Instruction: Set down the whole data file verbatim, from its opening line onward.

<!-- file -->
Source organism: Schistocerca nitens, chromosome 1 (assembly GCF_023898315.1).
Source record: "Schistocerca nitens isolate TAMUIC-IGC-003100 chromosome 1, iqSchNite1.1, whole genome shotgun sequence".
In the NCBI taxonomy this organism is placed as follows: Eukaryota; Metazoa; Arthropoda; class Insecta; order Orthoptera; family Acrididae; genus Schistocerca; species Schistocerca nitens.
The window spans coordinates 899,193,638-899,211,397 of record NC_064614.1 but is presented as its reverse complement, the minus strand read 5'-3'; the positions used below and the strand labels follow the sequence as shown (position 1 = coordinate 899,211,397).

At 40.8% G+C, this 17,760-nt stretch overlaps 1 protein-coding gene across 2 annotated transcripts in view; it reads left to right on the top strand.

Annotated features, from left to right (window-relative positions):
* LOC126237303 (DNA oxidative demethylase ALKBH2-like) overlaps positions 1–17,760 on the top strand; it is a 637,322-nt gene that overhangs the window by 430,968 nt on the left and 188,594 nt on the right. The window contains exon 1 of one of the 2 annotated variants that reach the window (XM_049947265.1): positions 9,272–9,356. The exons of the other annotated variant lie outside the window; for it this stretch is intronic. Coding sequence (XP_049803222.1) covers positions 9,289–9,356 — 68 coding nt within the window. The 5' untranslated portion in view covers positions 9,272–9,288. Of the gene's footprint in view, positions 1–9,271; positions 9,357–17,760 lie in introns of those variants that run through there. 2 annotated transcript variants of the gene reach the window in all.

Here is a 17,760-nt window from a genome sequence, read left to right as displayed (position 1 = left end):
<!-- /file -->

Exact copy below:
Source organism: Schistocerca nitens, chromosome 1 (assembly GCF_023898315.1).
Source record: "Schistocerca nitens isolate TAMUIC-IGC-003100 chromosome 1, iqSchNite1.1, whole genome shotgun sequence".
In the NCBI taxonomy this organism is placed as follows: Eukaryota; Metazoa; Arthropoda; class Insecta; order Orthoptera; family Acrididae; genus Schistocerca; species Schistocerca nitens.
The window spans coordinates 899,193,638-899,211,397 of record NC_064614.1 but is presented as its reverse complement, the minus strand read 5'-3'; the positions used below and the strand labels follow the sequence as shown (position 1 = coordinate 899,211,397).

At 40.8% G+C, this 17,760-nt stretch overlaps 1 protein-coding gene across 2 annotated transcripts in view; it reads left to right on the top strand.

Annotated features, from left to right (window-relative positions):
* LOC126237303 (DNA oxidative demethylase ALKBH2-like) overlaps positions 1–17,760 on the top strand; it is a 637,322-nt gene that overhangs the window by 430,968 nt on the left and 188,594 nt on the right. The window contains exon 1 of one of the 2 annotated variants that reach the window (XM_049947265.1): positions 9,272–9,356. The exons of the other annotated variant lie outside the window; for it this stretch is intronic. Coding sequence (XP_049803222.1) covers positions 9,289–9,356 — 68 coding nt within the window. The 5' untranslated portion in view covers positions 9,272–9,288. Of the gene's footprint in view, positions 1–9,271; positions 9,357–17,760 lie in introns of those variants that run through there. 2 annotated transcript variants of the gene reach the window in all.

Here is a 17,760-nt window from a genome sequence, read left to right as displayed (position 1 = left end):